Can Obesity, Type 2 Diabetes Statistics Decline With Good Gut Bacteria Treatment?

By Hilda Scott , May 13, 2013 07:03 PM EDT

According to a recent published study, there is a species of good gut bacteria that can control metabolic disorders. Results of the study suggest that microbes in the gut help to control obesity and diabetes in mice.

Bacteria called Akkermansia muciniphila makes up 3 to 5 percent of bacteria in the guts of healthy mammals. These bacteria that digest mucus are not as prevalent in the intestines of obese mice and humans.

Patrice Cani led a team of researchers at the Catholic University of Leuven in Belgium to investigate the link between good gut bacteria and the metabolism. The researchers found that mice that were fed a high fat diet had 100 times less A. muciniphila in their guts than mice that consumed normal diets.

Levels of the bacterium were restored when the researchers fed the mice live A. muciniphila, along with foods that encourage the growth of gut bacteria known as prebiotic foods, like bananas. "We found one specific common factor between all the different parameters that we have been investigating over the past ten years," Catholic University of Leuven in Brussels professor Patrice Cani said.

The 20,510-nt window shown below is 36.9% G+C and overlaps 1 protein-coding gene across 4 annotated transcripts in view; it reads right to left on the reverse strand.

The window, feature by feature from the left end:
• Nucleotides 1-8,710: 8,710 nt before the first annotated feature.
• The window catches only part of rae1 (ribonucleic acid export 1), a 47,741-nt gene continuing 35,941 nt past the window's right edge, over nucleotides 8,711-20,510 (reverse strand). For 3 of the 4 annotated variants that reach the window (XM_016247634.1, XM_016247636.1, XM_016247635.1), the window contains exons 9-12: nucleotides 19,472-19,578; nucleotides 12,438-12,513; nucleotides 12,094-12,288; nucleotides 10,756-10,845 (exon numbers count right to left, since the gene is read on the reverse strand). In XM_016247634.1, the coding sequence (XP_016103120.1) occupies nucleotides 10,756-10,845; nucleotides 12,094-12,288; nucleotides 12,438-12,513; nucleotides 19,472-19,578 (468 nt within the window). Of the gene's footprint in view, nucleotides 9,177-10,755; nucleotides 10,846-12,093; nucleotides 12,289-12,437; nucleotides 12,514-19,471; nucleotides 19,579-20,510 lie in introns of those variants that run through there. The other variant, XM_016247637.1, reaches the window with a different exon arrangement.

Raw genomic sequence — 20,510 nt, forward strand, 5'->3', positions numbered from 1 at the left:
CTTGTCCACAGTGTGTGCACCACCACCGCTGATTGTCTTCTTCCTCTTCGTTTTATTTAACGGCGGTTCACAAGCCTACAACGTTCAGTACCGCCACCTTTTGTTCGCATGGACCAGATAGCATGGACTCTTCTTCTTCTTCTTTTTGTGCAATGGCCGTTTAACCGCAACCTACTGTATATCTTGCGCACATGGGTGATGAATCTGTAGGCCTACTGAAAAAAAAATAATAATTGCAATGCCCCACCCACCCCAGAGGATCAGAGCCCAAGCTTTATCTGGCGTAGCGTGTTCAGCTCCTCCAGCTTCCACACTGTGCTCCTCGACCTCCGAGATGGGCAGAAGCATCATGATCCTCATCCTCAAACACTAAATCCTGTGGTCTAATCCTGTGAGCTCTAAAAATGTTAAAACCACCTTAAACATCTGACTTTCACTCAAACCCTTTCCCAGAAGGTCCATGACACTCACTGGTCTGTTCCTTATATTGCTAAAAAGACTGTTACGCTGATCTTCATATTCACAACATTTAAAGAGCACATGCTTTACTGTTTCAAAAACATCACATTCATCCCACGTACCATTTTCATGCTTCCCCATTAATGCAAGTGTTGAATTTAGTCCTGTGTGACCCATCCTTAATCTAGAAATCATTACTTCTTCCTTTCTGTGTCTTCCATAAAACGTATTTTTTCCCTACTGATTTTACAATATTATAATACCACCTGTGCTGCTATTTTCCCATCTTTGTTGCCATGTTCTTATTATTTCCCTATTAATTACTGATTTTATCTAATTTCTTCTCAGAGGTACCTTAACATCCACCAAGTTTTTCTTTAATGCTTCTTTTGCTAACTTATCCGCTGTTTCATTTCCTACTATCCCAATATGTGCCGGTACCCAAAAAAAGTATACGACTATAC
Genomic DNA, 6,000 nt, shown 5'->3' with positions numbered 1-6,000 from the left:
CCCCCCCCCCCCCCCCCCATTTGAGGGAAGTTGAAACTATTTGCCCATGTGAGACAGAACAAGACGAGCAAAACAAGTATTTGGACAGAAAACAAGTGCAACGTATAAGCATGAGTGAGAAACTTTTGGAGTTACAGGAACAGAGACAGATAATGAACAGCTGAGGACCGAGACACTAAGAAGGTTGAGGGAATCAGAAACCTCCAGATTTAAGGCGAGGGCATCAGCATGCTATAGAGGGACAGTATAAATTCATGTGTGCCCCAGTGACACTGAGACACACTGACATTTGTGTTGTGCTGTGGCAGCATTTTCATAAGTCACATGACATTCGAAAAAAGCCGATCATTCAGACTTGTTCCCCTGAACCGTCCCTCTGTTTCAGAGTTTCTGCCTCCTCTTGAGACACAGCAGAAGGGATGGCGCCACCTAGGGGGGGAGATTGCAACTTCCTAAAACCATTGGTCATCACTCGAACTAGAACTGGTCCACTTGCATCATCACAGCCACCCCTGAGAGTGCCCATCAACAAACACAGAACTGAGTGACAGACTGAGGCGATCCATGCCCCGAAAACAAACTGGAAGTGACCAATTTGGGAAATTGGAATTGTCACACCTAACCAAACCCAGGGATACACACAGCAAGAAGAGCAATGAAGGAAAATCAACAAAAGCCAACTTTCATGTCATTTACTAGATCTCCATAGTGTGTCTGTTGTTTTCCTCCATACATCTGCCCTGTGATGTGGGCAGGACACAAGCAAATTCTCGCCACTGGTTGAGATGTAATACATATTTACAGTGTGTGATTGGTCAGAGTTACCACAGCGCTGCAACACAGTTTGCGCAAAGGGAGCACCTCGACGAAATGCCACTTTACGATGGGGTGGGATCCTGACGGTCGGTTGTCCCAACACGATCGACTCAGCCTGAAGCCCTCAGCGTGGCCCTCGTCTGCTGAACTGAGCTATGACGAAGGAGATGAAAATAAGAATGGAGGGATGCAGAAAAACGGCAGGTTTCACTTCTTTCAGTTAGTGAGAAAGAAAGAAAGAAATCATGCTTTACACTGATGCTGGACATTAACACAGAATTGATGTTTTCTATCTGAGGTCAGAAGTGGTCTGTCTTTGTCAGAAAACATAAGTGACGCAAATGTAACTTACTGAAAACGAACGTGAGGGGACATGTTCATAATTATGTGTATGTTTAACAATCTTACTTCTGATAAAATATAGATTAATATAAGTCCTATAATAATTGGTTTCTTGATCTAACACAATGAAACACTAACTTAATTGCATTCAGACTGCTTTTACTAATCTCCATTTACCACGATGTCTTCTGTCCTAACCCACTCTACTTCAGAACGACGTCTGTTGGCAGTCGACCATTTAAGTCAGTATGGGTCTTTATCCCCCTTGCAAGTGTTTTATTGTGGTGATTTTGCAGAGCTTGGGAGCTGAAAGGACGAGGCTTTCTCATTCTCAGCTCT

The researchers found that when the normal levels of the good gut bacteria were restored, the levels of endocannabinoids in the intestines were increased. This event triggered molecules to help control blood-glucose levels and maintain the gut's defenses against harmful bacteria.

Based on the results from the study of mice, Cani "strongly believes" that A. muciniphila could be used someday as treatment for disorders of the metablism such as obesity and type 2 diabetes in humans.  "There is so much evidence in the literature that links this bacterium to human conditions," Cani said.

"These results also provide a rationale for the development of a treatment that uses this human mucus colonizer for the prevention or treatment of obesity and its associated metabolic disorders," Cani said.  Results from the study were published in Proceedings of the National Academy of Sciences. 

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